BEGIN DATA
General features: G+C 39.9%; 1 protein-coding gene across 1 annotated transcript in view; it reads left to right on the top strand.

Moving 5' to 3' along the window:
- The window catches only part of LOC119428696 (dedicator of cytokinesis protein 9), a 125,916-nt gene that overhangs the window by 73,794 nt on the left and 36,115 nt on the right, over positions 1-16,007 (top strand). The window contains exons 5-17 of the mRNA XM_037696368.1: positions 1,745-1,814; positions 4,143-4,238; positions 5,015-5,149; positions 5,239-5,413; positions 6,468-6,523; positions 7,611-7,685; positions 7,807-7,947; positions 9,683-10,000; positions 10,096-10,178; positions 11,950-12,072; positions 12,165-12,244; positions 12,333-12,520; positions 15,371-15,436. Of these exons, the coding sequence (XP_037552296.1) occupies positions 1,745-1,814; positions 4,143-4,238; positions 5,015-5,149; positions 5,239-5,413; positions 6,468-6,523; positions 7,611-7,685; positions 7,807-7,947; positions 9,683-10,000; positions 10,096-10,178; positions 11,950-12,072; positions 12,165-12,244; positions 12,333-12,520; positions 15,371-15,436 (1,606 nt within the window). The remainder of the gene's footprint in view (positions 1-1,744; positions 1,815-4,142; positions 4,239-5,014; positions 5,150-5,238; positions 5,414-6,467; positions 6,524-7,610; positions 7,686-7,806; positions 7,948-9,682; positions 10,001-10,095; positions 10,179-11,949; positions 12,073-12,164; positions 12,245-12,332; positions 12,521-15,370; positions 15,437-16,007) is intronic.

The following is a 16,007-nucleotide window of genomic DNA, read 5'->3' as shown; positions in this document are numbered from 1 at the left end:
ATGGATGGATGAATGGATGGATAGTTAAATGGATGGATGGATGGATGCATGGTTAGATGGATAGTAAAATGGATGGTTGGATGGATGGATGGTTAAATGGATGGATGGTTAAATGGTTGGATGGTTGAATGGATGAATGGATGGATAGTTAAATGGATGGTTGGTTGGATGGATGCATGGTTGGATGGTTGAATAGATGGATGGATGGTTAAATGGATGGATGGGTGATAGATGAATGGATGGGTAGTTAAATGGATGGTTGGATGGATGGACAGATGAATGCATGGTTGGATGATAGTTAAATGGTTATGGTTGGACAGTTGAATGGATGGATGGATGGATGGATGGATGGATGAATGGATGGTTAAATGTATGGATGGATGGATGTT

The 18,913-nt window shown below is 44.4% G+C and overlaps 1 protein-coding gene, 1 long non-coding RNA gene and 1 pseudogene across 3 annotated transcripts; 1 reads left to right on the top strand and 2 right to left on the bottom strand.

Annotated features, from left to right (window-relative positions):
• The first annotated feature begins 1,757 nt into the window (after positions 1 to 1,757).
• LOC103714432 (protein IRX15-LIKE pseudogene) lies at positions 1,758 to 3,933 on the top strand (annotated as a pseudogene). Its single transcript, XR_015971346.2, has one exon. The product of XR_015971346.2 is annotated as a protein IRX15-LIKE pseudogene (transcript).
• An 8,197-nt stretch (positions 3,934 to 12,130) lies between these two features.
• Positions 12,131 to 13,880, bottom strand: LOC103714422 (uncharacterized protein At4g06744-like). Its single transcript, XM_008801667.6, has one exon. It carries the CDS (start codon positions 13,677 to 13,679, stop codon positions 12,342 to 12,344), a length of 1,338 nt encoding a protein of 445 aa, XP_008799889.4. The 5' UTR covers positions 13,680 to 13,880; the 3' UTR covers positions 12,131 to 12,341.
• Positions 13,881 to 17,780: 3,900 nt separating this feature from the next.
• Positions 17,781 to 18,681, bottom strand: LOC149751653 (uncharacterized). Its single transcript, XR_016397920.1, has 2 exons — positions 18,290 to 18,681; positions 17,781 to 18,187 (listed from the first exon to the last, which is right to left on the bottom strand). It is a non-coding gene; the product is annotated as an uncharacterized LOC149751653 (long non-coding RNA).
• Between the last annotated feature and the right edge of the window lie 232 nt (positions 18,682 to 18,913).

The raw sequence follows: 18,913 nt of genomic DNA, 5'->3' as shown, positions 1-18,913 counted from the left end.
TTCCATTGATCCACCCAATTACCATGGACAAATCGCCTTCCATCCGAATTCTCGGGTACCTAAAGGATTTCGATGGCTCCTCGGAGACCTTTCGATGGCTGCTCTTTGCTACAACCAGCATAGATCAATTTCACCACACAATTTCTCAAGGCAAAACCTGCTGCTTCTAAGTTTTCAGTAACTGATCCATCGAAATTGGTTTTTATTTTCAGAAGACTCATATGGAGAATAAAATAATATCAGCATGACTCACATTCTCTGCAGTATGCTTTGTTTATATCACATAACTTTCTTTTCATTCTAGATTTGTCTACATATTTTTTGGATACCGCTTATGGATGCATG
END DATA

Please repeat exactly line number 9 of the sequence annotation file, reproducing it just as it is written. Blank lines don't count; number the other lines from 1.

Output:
• LOC103714432 (protein IRX15-LIKE pseudogene) lies at positions 1,758 to 3,933 on the top strand (annotated as a pseudogene). Its single transcript, XR_015971346.2, has one exon. The product of XR_015971346.2 is annotated as a protein IRX15-LIKE pseudogene (transcript).